CDMO Insights

Technology transfer

[Translate to Englisch:] Man and women discussing how to handle a technology transfer

All technology transfers are high-risk. An experienced CDMO partner is critical in this challenging process.

There are different reasons why pharma and biotech companies undergo a technology transfer. For some, it provides a back-up strategy for risk management to provide an adequate market supply for the patient. For others, it may be due to a lack of appropriate resources/capacity for process optimization, secondary packaging or a change in the product life cycle management.

Furthermore, a technology transfer is also necessary for scale-up or when moving a drug product from one commercial aseptic manufacturing facility to another due to the need for a larger batch size. All technology transfers are high-risk, involving strict regulatory requirements and adherence to detail. An experienced clinical supply partner is critical in this challenging manufacturing process.

Commercial transfers can take more than a year due to regulatory changes and the potential risk of unforeseen challenges. It also takes time for regulatory bodies to ascertain that there is no impact to the specified quality attributes of the product.

Baerbel Hinneburg, Director Technology and Process Transfer

Start with a Gap and Risk analysis

Technology transfer is a complex and time-consuming undertaking, especially since multiple partners and sites are involved. Any knowledge of the existing process at the sending site and the envisioned process at the receiving side must be identified, including:

  • Filing strategy
  • Critical quality attributes (CQAs) to achieve the target product profile (TPP)  
  • Logistical procedures  
  • Analytical methods
  • Equipment, materials, and instructions
  • Organizational issues 

The major elements necessary for robust, reproducible manufacturing include a combination of gap and risk analysis to assist in identifying and evaluating any knowledge gained from the development and manufacturing process of the drug. It is also necessary for assessing the risk of any identified differences between transfer sites. 

Potential risks to the product quality attribute, process and regulatory consequences must then be identified and, possibly, new process parameters established. At the receiving site, process design is necessary to accommodate the known and newly-identified critical process parameters (CPPs) to meet critical quality attributes.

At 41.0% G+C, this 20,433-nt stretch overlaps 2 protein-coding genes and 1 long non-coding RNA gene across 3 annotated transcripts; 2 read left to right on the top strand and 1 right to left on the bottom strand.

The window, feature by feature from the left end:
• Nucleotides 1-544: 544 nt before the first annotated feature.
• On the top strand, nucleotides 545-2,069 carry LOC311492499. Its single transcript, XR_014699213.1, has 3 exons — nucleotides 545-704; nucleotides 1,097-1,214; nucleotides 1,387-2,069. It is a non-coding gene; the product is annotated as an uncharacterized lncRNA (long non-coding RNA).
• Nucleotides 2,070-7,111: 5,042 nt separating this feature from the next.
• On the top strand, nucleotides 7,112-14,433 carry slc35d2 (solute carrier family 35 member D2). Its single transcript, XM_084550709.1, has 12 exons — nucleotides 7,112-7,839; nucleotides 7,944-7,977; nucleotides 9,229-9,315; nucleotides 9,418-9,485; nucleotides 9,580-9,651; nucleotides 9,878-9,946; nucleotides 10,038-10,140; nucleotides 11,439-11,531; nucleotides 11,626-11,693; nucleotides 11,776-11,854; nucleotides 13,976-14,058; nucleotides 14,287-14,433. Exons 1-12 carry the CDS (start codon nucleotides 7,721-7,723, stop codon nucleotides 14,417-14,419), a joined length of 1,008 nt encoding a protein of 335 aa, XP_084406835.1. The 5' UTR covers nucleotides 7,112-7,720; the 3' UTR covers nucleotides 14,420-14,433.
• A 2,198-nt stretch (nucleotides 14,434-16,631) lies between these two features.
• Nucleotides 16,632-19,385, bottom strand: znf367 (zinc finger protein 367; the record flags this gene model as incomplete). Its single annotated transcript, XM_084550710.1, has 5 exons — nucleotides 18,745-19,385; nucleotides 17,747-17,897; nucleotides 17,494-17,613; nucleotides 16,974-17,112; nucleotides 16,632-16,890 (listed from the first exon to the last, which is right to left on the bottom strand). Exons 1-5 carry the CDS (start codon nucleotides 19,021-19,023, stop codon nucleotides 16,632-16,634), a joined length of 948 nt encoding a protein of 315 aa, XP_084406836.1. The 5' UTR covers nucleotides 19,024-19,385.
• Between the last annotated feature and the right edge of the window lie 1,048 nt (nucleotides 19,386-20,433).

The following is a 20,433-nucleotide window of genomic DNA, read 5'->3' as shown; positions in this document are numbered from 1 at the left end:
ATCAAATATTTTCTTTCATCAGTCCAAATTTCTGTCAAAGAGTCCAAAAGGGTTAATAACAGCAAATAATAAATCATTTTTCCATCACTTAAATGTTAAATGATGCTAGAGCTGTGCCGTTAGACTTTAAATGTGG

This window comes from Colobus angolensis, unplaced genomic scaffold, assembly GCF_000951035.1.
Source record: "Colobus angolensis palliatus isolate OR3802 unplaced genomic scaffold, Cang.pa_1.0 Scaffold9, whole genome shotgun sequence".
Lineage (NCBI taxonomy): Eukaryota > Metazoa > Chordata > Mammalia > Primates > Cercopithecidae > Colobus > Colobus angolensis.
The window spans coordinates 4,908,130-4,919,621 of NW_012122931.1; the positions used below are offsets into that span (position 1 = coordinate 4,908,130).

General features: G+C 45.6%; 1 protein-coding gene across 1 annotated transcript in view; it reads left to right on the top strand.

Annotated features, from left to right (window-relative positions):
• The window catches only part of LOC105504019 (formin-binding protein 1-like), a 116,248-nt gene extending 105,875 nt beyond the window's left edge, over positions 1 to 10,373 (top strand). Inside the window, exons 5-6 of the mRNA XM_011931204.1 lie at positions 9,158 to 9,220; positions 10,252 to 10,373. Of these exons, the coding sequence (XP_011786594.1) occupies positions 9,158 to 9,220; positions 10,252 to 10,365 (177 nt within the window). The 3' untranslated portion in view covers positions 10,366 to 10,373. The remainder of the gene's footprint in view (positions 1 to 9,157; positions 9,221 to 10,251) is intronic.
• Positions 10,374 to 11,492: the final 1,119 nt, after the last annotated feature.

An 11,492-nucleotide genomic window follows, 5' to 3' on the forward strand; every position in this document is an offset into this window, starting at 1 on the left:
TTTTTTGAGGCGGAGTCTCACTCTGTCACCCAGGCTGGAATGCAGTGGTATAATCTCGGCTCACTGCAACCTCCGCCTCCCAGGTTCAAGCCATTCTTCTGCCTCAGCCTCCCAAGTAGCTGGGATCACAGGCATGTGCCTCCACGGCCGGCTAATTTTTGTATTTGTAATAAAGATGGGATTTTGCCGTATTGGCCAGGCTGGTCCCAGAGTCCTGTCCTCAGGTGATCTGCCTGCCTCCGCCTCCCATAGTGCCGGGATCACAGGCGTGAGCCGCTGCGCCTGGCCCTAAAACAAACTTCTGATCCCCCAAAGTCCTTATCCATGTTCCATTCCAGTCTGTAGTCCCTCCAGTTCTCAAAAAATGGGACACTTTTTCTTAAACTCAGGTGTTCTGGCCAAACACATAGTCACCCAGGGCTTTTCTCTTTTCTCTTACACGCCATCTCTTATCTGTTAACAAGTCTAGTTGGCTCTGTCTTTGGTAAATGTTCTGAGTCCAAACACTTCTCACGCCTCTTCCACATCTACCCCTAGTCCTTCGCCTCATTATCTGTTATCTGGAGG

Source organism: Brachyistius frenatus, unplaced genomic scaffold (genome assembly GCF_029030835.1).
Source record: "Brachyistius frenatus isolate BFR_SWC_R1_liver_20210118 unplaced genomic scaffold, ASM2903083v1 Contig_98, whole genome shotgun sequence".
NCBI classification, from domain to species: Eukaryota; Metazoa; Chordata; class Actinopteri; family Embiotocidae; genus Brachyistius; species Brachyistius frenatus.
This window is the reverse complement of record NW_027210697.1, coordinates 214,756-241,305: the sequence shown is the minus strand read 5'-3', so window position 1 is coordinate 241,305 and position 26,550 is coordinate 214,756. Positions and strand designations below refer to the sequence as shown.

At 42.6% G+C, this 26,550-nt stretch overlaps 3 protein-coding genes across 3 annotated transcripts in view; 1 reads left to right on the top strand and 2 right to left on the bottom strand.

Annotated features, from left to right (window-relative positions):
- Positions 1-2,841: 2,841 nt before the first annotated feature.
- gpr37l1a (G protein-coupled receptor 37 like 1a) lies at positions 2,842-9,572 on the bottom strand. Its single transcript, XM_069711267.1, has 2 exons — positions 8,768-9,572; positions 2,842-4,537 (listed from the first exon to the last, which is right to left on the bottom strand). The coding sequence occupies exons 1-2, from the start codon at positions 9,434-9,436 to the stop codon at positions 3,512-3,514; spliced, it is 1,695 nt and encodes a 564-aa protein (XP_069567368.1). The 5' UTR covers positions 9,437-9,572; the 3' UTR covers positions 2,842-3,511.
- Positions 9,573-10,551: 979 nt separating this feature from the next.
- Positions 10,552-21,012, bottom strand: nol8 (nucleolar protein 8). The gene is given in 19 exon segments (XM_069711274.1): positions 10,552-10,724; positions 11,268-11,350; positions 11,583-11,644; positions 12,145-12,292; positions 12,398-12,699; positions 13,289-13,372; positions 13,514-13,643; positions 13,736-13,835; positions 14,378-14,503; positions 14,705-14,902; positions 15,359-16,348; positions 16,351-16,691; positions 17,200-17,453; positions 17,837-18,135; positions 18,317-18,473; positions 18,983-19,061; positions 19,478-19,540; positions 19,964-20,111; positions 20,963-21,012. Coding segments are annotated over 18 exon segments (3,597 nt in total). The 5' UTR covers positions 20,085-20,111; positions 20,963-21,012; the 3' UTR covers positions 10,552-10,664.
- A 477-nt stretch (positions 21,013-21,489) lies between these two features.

Process qualification to verify constant quality, the establishment of a control strategy at the receiving site, as well as the identification and controlling of sources of variability in material and processes are also necessary. 

To protect timelines, cost projections, and regulatory compliance, we partner closely with our customers to develop processes that mirror those at our commercial production facilities.

Henrik Oberle, Vice President Development Service

Expertise and strong project management are critical

As with any complex and intricate action involving high-quality GMP-conforming clinical manufacturing, detailed planning and reliable execution within time and budget is required.

Numerous steps and challenges that include strict regulatory requirements and extreme attention to detail are critical for a successful transfer. And, because every transfer is associated with its own set of issues, its unique complexities should never be underestimated.

Most often, the best approach is working with a skilled partner that has considerable experience in transferring aseptic manufacturing processes, necessary systems, routine and management skills.

To assist with the transfer, the creation of a dedicated transferring team with the necessary skill sets and level of know-how in addressing multiple areas of the process is critical.

Vetter’s established transfer concept

We offer a holistic approach of transferring clinical manufacturing from our US-based facility in Chicago and Austrian-based facility in Rankweil to commercial fill and finish facilities in Ravensburg, Germany:

Vetter’s established transfer concept
Female scientist using technology to manage a tech transfer

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